ENTERTAINMENT

Startling Videos Show Just How Few Lines Hollywood Gives People Of Color

06/24/2015 01:31 pm ET | Updated Jun 24, 2015

For as long as Hollywood has existed, it has underrepresented people of color. Actor and sometime video editor Dylan Marron has found a way to show us just how bad it really is for performers of color, by splicing together the scant few lines they were given.

"I think I feel so strongly about this because I was a kid who was queer and brown, and I didn’t feel like I saw my reflection in the art and entertainment that I was watching," Marron told Pop Mythology in 2013. "The message that I got was: It can't be done, there is no place for you, nobody looks like you, nobody talks like you, nobody walks like you, so don't try."

In 2013, Marron was given the role of Carlos in the hit podcast "Welcome to Night Vale," a character involved in a relationship with the podcast's male lead. Readily accepted by listeners, Marron used his experience to share his opinion that much of the entertainment industry operates under the misguided assumption that audience demographics call for a great deluge of white, heterosexual characters.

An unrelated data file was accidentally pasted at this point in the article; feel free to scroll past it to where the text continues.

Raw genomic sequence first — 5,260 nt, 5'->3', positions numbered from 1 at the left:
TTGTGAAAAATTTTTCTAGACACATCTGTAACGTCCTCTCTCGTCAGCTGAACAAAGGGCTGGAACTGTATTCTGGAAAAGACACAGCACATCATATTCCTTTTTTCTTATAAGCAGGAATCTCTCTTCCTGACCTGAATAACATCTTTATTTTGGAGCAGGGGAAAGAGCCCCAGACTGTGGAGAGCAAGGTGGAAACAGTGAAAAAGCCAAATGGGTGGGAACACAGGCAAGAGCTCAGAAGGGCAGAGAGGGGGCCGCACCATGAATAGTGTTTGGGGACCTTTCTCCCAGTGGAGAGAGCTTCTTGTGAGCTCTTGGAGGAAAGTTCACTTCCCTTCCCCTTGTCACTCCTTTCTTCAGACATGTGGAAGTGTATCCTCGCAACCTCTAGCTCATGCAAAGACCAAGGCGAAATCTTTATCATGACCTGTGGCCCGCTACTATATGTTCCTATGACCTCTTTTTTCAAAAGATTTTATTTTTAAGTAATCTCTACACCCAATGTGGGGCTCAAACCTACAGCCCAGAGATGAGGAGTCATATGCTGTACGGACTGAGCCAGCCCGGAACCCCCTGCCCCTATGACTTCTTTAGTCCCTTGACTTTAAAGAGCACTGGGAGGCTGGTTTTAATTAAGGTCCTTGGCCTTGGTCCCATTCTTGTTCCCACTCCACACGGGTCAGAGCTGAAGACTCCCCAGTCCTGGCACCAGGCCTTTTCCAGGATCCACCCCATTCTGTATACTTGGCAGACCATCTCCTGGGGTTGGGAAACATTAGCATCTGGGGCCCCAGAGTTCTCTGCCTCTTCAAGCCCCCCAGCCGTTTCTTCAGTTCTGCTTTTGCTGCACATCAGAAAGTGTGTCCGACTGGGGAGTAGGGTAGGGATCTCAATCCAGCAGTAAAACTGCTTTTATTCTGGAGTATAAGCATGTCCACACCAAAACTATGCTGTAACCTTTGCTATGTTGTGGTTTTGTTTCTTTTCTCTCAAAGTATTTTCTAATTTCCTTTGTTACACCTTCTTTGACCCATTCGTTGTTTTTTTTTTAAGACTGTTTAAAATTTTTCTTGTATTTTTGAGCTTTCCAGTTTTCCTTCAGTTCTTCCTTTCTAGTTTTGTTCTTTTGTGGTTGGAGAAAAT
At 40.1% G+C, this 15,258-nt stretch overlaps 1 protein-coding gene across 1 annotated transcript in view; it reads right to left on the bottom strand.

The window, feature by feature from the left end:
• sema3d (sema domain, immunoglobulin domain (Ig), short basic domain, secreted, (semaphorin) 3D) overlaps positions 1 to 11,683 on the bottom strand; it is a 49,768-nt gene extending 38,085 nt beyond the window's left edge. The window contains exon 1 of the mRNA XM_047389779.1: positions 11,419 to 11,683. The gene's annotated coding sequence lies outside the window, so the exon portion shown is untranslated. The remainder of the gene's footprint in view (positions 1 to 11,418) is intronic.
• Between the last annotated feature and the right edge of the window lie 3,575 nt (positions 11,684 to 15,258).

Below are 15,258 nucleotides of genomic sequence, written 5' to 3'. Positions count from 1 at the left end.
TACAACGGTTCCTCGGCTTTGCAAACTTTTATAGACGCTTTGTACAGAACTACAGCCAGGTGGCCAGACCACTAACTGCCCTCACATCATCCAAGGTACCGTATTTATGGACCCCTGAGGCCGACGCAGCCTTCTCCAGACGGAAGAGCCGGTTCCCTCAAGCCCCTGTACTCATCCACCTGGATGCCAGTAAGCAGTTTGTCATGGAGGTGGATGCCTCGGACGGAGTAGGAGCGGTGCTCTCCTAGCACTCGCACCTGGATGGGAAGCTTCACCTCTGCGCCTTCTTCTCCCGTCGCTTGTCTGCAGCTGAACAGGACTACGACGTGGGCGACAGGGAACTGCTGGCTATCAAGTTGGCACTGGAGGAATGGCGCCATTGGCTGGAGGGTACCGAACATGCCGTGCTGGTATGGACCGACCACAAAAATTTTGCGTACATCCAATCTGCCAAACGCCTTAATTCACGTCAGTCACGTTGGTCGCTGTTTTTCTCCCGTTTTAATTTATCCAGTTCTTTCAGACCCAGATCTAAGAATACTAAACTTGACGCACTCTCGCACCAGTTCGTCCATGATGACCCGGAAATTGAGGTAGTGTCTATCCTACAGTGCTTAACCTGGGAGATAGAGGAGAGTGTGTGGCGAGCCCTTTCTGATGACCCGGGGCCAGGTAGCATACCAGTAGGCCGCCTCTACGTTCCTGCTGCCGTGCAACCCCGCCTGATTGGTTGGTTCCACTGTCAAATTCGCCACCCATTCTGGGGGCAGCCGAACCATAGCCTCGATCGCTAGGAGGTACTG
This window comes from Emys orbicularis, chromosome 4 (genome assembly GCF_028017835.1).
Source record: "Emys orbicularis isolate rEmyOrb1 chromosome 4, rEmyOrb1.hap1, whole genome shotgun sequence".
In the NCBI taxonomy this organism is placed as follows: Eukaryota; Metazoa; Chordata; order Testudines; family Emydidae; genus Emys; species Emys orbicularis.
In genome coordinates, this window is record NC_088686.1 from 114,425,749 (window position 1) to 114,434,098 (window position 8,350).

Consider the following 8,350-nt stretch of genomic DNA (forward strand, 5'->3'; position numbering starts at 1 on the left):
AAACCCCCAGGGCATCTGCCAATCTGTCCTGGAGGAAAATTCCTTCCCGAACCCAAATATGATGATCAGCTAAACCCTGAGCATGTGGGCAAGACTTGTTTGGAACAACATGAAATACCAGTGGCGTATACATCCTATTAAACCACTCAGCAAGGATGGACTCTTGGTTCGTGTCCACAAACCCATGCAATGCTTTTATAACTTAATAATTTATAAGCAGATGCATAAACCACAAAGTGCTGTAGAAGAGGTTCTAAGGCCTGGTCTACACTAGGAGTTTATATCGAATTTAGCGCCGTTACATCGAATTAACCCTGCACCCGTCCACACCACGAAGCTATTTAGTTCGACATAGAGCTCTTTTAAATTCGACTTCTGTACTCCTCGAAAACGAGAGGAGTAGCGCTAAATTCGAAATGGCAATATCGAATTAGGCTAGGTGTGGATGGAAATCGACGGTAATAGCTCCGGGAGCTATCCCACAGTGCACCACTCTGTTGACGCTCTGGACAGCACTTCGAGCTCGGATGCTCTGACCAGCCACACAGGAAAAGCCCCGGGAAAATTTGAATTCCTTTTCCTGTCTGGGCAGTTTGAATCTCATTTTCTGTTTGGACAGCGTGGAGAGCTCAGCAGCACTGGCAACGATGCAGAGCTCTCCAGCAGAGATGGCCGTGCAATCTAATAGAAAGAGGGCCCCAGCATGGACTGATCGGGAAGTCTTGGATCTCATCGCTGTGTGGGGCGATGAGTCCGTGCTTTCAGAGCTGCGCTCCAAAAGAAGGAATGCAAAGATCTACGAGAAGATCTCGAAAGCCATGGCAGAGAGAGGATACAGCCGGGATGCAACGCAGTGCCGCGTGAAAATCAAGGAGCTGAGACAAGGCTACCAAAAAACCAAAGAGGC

"[Y]ou might have these executives in their big leather chairs, smoking their cigars and talking on their cordless phones, saying, 'No, we can’t have this kind of person in this movie because people don’t want to see that.' But they don’t know what people want to see because the demographics of people are changing every day," Marron told Pop Mythology.

There are only five videos in Marron's new, spliced-up series so far, but they make a powerful point. We see just how few lines are delegated to people of color who play secretaries, housekeepers, security guards, bus drivers and hostesses, even among movies released in the past five years. No video is longer than one minute, generous introduction included.

And now, some white guys:

Hollywood's Richest Moguls
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